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Reviewed by:
  • Narrating China: Jia Pingwa and His Fictional World
  • Howard Goldblatt (bio)
Yiyan Wang . Narrating China: Jia Pingwa and His Fictional World. London and New York: Routledge, 2006. x, 318 pp. Hardcover $97.00, ISBN 10:0-415-32675-3.

First off, full disclosure (please bear with me): In 1989 or 1990, on the recommendation of Hualing Nie, I was approached by Mobil Oil to translate into English Jia Pingwa's novel Fuzao, winner of that year's Pegasus Prize for Literature. Since I list the translation and the prize on my curriculum vitae, I ought to say a bit about both. I did most of the work on what would be published (by LSU Press in 1991) as Turbulence in a bayside apartment at Shaw College, the Chinese University of Hong Kong. All in all, while I loved the setting, I did not particularly enjoy the work, finding much of the novel tedious (it's mainly about post-Cultural Revolution reforms under Deng Xiaoping in the 1980s), containing more head-scratching localisms than I was used to. Thanks to some colleagues at the university and friends elsewhere, most of the latter were made clear to me; the remainder were explained via mail by the author, who was, as a result, convinced that I did not know Chinese (about that more later). Back in the United States I finished the translation and sent it off. Published reviews were mixed.

The Pegasus Prize, awarded by Mobil Oil (no longer, I believe), was given to a novel selected by the host country (in this case a committee of writer-officials and others under the aegis of the Chinese Academy of Social Sciences), said country [End Page 517] being determined by Mobil; 1989 was China's year. To read my curriculum vitae, you might assume that my translation won a prize; it did not.

Once the novel was published, Mobil invited Jia and his wife to the United States for a book tour, mainly in New York and Washington DC. I was invited to accompany the party (and quite a "party" it was!). Jia's first real stop was Boulder, Colorado, where he and his wife stayed with me for a few days. I had trouble understanding his accented Chinese, I was given a fine piece of his calligraphy, he did well at several public events, and he struck me as exceedingly countrified. Luminaries like Harrison Salisbury (of the New York Times) and Alan Cheuse (NPR book critic) were major promoters of Jia and his novel, a paperback edition of which has recently appeared from Grove Press.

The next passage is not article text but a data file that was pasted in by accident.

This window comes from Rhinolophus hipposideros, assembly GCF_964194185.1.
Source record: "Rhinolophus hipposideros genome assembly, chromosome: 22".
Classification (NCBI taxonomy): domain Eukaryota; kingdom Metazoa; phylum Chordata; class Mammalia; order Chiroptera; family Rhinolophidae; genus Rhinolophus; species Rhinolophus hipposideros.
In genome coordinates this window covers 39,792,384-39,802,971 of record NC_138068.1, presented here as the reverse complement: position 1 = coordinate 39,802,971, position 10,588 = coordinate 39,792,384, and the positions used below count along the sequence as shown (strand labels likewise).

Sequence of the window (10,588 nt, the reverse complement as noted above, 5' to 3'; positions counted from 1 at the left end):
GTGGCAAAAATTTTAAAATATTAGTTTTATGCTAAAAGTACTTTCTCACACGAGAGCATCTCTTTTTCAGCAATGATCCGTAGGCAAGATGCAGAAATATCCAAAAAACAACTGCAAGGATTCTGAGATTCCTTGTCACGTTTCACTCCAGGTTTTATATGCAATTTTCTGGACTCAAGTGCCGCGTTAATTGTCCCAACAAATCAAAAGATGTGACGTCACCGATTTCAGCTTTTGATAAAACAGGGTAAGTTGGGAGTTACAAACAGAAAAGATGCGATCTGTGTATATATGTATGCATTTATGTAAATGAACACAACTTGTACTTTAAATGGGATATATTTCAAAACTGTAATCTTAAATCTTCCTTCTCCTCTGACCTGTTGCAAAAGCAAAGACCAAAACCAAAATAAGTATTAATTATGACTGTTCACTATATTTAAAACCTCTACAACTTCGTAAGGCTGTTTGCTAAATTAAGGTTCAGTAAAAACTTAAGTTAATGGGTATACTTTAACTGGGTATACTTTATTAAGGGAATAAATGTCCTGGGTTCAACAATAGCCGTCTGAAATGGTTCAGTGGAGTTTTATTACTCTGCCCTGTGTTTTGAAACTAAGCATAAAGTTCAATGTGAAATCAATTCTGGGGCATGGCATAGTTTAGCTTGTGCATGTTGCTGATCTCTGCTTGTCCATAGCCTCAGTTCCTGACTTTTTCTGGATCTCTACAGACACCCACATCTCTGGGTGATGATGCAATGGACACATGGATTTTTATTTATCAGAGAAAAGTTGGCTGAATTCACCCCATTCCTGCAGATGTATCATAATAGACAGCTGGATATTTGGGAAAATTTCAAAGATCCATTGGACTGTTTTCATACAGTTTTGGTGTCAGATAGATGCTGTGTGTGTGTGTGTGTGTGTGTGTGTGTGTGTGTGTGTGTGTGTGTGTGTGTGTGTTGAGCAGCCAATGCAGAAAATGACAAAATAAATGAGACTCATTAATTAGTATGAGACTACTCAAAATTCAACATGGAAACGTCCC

Some years later, in my role as general editor of the University of Hawai'i Press series, the press's acquisitions editor, and my dear friend, Sharon Yamamoto, sent me a manuscript for consideration. It was Jia's 1990 novel Feidu in a translation by a People's Republic of China citizen who was teaching in the English department of a Texas university. I'd heard of the novel, over which a firestorm of controversy had erupted in China, owing mainly to the hot, steamy (male fantasized, some would say) sex. The translation, to our chagrin, was one baby step above unreadable. Knowing, however, that Feidu would be a good addition to our series, Sharon and I tried working on the translation (agony), asked the translator to revise (hopeless), and demanded that he find a collaborator, a native speaker of English (unworkable). We learned that the translator had flown to Xi'an, presented himself at Jia's door, and asked for permission to translate, since, as everyone knows, "only a Chinese can adequately translate a Chinese novel," an argument that Jia accepted, lock, stock, and barrel. That decision cost him the chance of seeing his novel appear in English-so far, at least (it is available in French), since the translator apparently gave up in the end.

Now that I've come clean, let's see what Wang has done with her study of Jia's fiction (plus a sort of add-on chapter dealing with his "poetry, essays and textual personality"), which began as a Ph.D. dissertation (and retains some of the characteristics...


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